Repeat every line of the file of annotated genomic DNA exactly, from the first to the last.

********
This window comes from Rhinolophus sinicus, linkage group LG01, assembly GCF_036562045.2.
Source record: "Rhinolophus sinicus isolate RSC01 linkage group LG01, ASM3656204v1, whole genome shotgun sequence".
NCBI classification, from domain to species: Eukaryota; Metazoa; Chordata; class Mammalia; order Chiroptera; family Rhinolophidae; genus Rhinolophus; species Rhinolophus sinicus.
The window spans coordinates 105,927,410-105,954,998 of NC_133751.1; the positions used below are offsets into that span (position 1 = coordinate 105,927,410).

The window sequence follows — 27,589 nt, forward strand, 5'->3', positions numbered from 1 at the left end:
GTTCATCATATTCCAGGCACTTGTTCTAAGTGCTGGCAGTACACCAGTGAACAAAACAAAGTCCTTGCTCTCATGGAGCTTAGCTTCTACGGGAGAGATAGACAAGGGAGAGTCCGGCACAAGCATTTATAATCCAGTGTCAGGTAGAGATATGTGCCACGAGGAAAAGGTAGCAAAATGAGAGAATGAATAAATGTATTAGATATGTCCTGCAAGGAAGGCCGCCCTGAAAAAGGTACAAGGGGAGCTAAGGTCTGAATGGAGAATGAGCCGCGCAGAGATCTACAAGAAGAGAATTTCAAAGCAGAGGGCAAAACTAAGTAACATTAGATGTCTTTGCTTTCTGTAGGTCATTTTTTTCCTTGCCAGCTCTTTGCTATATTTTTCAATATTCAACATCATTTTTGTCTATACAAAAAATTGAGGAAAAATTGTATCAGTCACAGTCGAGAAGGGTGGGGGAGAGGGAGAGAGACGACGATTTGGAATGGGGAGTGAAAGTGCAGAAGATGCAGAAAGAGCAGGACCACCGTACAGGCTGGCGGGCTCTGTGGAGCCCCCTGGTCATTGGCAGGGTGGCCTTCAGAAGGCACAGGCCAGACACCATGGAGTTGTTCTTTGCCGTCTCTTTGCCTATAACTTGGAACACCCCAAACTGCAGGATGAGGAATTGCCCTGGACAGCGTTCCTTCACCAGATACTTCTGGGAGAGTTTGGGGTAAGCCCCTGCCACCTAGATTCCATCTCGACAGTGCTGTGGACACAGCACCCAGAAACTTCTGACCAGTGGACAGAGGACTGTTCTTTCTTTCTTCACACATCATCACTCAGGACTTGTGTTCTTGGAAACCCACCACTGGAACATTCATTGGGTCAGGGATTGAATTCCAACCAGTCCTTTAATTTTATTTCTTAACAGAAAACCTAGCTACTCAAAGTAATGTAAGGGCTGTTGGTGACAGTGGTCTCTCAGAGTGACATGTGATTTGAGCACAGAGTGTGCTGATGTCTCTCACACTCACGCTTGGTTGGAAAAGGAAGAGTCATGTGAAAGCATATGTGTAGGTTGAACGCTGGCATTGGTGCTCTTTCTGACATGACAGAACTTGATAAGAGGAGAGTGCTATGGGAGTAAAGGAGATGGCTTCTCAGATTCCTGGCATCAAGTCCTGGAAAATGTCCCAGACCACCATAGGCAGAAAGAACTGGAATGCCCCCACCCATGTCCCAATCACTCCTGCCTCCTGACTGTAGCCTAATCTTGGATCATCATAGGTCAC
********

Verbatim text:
This window comes from Rhinolophus sinicus, linkage group LG01, assembly GCF_036562045.2.
Source record: "Rhinolophus sinicus isolate RSC01 linkage group LG01, ASM3656204v1, whole genome shotgun sequence".
NCBI classification, from domain to species: Eukaryota; Metazoa; Chordata; class Mammalia; order Chiroptera; family Rhinolophidae; genus Rhinolophus; species Rhinolophus sinicus.
The window spans coordinates 105,927,410-105,954,998 of NC_133751.1; the positions used below are offsets into that span (position 1 = coordinate 105,927,410).

The window sequence follows — 27,589 nt, forward strand, 5'->3', positions numbered from 1 at the left end:
GTTCATCATATTCCAGGCACTTGTTCTAAGTGCTGGCAGTACACCAGTGAACAAAACAAAGTCCTTGCTCTCATGGAGCTTAGCTTCTACGGGAGAGATAGACAAGGGAGAGTCCGGCACAAGCATTTATAATCCAGTGTCAGGTAGAGATATGTGCCACGAGGAAAAGGTAGCAAAATGAGAGAATGAATAAATGTATTAGATATGTCCTGCAAGGAAGGCCGCCCTGAAAAAGGTACAAGGGGAGCTAAGGTCTGAATGGAGAATGAGCCGCGCAGAGATCTACAAGAAGAGAATTTCAAAGCAGAGGGCAAAACTAAGTAACATTAGATGTCTTTGCTTTCTGTAGGTCATTTTTTTCCTTGCCAGCTCTTTGCTATATTTTTCAATATTCAACATCATTTTTGTCTATACAAAAAATTGAGGAAAAATTGTATCAGTCACAGTCGAGAAGGGTGGGGGAGAGGGAGAGAGACGACGATTTGGAATGGGGAGTGAAAGTGCAGAAGATGCAGAAAGAGCAGGACCACCGTACAGGCTGGCGGGCTCTGTGGAGCCCCCTGGTCATTGGCAGGGTGGCCTTCAGAAGGCACAGGCCAGACACCATGGAGTTGTTCTTTGCCGTCTCTTTGCCTATAACTTGGAACACCCCAAACTGCAGGATGAGGAATTGCCCTGGACAGCGTTCCTTCACCAGATACTTCTGGGAGAGTTTGGGGTAAGCCCCTGCCACCTAGATTCCATCTCGACAGTGCTGTGGACACAGCACCCAGAAACTTCTGACCAGTGGACAGAGGACTGTTCTTTCTTTCTTCACACATCATCACTCAGGACTTGTGTTCTTGGAAACCCACCACTGGAACATTCATTGGGTCAGGGATTGAATTCCAACCAGTCCTTTAATTTTATTTCTTAACAGAAAACCTAGCTACTCAAAGTAATGTAAGGGCTGTTGGTGACAGTGGTCTCTCAGAGTGACATGTGATTTGAGCACAGAGTGTGCTGATGTCTCTCACACTCACGCTTGGTTGGAAAAGGAAGAGTCATGTGAAAGCATATGTGTAGGTTGAACGCTGGCATTGGTGCTCTTTCTGACATGACAGAACTTGATAAGAGGAGAGTGCTATGGGAGTAAAGGAGATGGCTTCTCAGATTCCTGGCATCAAGTCCTGGAAAATGTCCCAGACCACCATAGGCAGAAAGAACTGGAATGCCCCCACCCATGTCCCAATCACTCCTGCCTCCTGACTGTAGCCTAATCTTGGATCATCATAGGTCAC